This is not about the incident at all. It is a test case of the dreadful European Arrest Warrant system which NewLabour casually agreed to. It means that a British citizen is not protected by the British courts but can be whisked off anywhere in the EU on the ‘say-so’ of a foreign court. Previously that foreign jurisdiction had to show there was substantial evidence to be presented to warrant a British citizen facing a foreign court. But no longer.
So this is a test case which essentially is brought to protect the liberties of us all, liberties which we have hitherto taken for granted
PRIVATE EYE 1239 26.6-9.7.09
In a blow to the status of the EU’s controversial European Arrest Warrants (EAWs), Britiah student Andrew Symeou has won the right to take his fight against extradition to the House of Lords.
The 20-year old is accused of killing a fellow holidaymaker at a nightclub on the Greek island of Zakynthos. His case is seen as a test over the use of EAWs, introduced by the EU to fast-track extradition without consideration of whether there is credible evidence or even a case to answer. Lawyers for the Bournemouth University student say he should not be extradited because the evidence against him was fabricated and obtained by Greek police who violently intimidated witnesses.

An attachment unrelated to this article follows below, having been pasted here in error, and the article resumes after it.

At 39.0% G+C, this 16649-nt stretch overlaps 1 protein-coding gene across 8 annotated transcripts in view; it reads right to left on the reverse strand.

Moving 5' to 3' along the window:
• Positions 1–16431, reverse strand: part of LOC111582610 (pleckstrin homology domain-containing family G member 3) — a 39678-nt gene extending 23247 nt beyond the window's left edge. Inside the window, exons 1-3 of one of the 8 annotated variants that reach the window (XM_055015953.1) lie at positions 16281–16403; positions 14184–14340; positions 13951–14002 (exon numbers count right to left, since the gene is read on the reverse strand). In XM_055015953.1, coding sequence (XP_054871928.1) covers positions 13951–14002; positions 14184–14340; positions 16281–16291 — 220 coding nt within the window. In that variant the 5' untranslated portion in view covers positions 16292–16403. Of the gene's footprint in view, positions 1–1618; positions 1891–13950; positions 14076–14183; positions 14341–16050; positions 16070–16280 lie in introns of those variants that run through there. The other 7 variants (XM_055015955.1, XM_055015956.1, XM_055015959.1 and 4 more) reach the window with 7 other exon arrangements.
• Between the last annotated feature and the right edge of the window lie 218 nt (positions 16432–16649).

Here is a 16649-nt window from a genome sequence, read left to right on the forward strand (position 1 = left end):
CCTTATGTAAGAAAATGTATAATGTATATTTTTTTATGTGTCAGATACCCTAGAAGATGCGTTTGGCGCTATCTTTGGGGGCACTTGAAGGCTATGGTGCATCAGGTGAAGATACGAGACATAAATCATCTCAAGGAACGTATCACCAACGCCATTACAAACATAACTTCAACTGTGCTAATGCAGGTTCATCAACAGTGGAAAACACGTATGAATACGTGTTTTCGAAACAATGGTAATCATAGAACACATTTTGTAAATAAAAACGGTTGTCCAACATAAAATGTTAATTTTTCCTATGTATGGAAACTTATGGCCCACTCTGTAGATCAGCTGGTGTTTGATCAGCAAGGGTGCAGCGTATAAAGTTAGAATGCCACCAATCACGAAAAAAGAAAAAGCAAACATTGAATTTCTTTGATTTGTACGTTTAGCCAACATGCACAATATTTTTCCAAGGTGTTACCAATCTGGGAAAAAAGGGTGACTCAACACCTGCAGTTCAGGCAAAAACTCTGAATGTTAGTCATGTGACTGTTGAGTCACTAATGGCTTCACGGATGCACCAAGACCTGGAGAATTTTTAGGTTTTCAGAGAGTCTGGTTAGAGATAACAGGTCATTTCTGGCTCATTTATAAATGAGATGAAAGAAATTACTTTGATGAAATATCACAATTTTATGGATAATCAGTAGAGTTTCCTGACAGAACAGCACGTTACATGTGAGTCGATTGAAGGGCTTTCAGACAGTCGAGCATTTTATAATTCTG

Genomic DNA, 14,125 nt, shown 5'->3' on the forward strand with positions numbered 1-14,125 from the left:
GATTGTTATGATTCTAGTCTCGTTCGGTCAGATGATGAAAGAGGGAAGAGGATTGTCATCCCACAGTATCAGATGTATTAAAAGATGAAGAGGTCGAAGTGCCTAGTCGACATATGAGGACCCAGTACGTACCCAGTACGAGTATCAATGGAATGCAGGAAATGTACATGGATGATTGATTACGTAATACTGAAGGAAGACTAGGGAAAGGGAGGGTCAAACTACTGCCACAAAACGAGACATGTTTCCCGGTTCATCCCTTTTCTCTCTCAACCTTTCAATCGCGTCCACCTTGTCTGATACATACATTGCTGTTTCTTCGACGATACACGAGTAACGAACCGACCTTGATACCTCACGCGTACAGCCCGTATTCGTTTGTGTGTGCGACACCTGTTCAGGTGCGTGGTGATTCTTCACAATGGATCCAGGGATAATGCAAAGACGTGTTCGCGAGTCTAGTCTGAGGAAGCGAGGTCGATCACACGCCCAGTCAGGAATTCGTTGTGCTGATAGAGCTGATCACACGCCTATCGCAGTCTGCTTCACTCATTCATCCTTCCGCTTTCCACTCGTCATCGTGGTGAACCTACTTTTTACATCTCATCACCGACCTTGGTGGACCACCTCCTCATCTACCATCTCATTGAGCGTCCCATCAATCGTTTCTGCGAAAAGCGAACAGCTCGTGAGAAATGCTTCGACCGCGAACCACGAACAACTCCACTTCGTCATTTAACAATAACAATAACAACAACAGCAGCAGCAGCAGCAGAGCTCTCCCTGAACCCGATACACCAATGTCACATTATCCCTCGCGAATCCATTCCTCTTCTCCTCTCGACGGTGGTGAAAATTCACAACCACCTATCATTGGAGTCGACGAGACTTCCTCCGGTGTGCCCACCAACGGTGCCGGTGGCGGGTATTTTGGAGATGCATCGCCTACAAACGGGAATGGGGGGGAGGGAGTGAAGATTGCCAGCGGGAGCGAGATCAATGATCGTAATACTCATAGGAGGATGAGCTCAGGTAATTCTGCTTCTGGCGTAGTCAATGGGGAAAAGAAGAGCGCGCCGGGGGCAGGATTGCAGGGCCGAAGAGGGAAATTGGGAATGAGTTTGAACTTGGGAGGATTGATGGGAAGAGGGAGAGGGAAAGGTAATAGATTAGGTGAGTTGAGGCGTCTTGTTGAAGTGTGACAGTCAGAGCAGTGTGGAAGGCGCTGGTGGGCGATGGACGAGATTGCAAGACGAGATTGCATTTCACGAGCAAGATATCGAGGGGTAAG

Mr Symeou is accused of striking 18 year old Jonathan Hiles with such force that he fell off a nightclub stage and suffered fatal head injuries. The student denies ever punching anyone in his life, and certainly not Mr Hiles, and says he only learned about the incident at the disco in 2007 after he had returned home at the end of his holiday.
Mr Symeou’s case was first reported by the Eye last August (Eye 1217) after Metropolitan police arrived at his home in north London with the arrest warrant nearly a year after the incident. It has been taken up both by Fair Trials International and Liberty, which has now launched a new “Extradition Watch” campaign.
Mr Symeou recently lost his fight against extradition in the high court after the judges ruled that there was no reason for concluding that the Greek courts would not deal fairly with the allegations about police treatment and manipulation of evidence. But the student's QC, Edward Fitzgerald, said the case raised an important question of law over whether the extradition request by the Greek prosecuting authorities had been brought in bad faith because of the alleged activities of the Greek police.
He said the law lords should be asked to decide whether the concept of bad faith extended beyond the prosecuting authorities to include the alleged police misconduct. Otherwise, he argued, the courts in this country were deprived of a tool which would ensure that people were not sent to languish futilely in a foreign jail while awaiting a trial which should finally exonerate them - or, worse, convict them on the basis of "patent police misconduct, which would amount to a miscarriage of justice".
A panel of law lords will shortly decide whether to agree to a full hearing.